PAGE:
"Here are the cats."
Does it mean if I point with my finger on the globe (like I'm learning geography) and say вот Россия; or e.g. saying to my friends when they come over здесь кошка like у нас есть кошка, like "we have cat, she lives here but it's hiding somewhere"? Is it like that or .... I do not understand the point? Can you give me some advice?
I think that кот is a male cat and кошка is a female cat, both singular; so коты are male (plural) and кошки female (plural). That is how I understand it, but Russian is not my mother tongue so I might mistaken - so in that case I apologise. Have a nice day and have fun by learning.
It doesn't make sense in english because of the phrase. It makes sense in Russian. It would translate more like... if someone wanted to see the cats and you took them over and presented "and here are the cats (that we were talking about)." However this absolutely isn't the most direct translation and should be used in such an early stage of learning without context.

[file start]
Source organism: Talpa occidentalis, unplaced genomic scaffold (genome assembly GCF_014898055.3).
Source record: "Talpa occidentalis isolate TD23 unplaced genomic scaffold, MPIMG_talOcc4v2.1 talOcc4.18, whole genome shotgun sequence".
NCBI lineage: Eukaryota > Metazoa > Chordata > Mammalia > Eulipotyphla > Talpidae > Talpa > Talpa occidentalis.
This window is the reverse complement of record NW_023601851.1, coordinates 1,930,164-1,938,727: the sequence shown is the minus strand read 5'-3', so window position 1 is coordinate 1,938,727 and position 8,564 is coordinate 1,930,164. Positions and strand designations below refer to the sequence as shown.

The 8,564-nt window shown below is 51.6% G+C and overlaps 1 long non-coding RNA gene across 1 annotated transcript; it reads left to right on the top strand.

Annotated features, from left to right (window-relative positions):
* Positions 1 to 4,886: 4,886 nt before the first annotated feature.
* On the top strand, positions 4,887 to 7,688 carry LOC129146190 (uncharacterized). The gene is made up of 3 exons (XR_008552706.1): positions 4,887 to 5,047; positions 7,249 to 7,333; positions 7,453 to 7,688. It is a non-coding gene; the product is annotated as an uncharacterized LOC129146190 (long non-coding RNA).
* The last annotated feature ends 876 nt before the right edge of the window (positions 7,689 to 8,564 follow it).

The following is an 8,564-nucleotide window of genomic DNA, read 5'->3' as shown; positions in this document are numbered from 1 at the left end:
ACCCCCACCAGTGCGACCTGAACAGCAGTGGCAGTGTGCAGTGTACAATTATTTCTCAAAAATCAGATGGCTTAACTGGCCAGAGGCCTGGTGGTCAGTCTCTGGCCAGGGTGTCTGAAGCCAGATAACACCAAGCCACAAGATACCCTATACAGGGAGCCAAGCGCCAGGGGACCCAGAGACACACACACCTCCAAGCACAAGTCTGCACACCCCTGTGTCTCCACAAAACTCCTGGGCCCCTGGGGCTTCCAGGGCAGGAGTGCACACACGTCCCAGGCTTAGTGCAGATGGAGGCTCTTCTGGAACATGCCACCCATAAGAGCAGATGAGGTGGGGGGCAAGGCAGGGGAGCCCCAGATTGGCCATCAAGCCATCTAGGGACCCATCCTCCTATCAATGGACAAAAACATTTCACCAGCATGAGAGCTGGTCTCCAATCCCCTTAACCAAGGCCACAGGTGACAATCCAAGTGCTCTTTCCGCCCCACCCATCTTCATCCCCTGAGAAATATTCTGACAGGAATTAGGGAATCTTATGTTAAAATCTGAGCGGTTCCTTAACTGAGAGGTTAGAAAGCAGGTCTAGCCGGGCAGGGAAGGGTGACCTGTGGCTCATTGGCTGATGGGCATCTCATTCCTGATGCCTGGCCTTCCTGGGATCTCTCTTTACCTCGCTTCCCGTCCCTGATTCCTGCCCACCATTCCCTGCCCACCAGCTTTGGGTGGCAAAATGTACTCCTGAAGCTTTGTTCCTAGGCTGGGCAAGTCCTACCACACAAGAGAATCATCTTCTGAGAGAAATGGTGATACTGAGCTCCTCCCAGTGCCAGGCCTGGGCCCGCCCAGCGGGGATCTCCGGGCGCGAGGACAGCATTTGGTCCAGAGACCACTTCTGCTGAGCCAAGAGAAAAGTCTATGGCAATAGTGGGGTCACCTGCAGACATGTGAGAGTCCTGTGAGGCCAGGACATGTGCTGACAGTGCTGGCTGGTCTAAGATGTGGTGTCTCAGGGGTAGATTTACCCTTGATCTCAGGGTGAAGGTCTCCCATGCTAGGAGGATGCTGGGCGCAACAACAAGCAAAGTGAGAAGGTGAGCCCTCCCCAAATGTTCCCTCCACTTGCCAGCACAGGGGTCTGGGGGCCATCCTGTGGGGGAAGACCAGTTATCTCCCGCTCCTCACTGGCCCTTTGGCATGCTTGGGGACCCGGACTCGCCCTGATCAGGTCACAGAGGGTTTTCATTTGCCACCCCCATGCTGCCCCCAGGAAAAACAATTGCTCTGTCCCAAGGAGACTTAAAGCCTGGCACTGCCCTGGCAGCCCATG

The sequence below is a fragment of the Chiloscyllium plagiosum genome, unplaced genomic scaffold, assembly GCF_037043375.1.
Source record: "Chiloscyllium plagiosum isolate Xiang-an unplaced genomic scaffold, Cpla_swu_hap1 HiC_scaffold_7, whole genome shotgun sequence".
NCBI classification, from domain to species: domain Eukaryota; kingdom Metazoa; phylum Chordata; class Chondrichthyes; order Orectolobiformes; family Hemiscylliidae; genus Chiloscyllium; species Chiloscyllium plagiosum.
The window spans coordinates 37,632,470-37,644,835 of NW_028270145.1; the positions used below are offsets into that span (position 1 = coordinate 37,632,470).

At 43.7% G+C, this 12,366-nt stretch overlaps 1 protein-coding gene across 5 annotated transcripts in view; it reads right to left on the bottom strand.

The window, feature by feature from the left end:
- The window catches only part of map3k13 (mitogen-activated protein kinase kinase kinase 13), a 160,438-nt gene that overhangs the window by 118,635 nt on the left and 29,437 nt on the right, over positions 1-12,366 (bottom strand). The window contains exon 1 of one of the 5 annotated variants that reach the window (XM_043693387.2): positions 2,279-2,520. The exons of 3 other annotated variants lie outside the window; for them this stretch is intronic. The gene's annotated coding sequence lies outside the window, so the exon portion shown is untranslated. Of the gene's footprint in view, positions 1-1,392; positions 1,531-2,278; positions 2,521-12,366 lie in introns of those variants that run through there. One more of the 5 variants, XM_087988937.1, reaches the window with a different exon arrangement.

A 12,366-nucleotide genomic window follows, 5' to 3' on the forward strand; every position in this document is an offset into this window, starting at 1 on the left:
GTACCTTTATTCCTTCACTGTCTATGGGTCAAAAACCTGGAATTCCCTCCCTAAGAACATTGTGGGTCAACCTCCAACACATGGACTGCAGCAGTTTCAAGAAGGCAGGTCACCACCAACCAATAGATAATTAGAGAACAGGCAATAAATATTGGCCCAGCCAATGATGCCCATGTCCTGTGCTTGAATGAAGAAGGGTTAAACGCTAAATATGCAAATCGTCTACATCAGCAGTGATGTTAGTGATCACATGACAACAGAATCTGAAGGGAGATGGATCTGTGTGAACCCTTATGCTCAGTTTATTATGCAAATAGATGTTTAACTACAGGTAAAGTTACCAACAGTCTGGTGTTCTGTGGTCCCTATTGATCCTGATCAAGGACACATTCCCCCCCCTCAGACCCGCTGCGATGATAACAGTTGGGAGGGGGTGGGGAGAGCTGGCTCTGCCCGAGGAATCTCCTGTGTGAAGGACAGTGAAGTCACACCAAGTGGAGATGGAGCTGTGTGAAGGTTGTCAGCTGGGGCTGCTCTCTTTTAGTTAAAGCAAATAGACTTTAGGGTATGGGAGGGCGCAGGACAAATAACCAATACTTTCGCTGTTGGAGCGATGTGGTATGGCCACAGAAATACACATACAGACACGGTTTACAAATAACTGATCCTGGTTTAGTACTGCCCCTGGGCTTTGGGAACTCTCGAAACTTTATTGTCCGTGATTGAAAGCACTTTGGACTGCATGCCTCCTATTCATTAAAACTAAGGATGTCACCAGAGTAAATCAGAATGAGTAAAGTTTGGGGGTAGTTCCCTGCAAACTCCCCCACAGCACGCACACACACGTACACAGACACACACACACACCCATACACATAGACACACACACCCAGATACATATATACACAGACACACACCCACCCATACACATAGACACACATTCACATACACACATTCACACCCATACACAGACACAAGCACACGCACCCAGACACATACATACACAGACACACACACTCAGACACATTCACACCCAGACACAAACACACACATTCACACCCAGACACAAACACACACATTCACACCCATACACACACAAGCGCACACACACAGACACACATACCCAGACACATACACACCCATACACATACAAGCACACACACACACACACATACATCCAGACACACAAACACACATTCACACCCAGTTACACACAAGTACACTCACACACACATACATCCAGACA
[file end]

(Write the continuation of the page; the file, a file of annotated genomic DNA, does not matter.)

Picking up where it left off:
Здесь кошки should be acceptable as from the text given it is impossable to determine if the speaker is saying akin to..? Here is the dog and "here are the cats." Or saying "here are the cats" as in I've been looking all over for them.
In spoken English it's emphasized but written you just can't tell.